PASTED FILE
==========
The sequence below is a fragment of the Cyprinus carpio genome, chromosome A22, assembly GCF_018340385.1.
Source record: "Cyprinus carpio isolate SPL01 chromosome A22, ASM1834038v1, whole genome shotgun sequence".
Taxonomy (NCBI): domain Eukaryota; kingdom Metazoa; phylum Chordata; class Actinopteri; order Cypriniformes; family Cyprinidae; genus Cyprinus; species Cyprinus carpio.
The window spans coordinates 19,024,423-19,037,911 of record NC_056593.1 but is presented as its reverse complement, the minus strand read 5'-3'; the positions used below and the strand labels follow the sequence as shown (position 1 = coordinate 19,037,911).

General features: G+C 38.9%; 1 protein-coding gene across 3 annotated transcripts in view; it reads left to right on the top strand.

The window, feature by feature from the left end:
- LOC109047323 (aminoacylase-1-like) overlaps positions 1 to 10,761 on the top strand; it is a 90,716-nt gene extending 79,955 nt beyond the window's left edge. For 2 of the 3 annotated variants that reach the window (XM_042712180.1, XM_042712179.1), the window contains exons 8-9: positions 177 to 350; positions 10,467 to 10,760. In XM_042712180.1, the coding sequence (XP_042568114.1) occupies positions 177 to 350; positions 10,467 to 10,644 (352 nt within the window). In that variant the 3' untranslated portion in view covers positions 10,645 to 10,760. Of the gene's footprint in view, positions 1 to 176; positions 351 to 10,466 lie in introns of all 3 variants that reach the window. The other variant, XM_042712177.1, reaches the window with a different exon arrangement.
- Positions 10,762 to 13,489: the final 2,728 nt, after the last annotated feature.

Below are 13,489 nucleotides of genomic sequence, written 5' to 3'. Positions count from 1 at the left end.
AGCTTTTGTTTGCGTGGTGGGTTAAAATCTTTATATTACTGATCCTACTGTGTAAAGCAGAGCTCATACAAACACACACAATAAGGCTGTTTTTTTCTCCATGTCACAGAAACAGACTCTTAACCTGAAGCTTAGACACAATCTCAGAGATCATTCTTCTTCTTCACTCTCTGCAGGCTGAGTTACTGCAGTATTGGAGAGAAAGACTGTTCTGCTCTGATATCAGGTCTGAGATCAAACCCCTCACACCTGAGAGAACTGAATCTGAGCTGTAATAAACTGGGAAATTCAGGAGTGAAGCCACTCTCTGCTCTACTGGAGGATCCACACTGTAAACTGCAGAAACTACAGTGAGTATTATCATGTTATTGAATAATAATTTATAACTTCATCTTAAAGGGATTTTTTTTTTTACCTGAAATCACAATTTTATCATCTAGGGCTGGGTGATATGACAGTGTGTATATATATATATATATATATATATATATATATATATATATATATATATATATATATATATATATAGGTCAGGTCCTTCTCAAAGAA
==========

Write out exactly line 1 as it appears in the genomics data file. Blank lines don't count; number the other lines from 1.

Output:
The sequence below is a fragment of the Cyprinus carpio genome, chromosome A22, assembly GCF_018340385.1.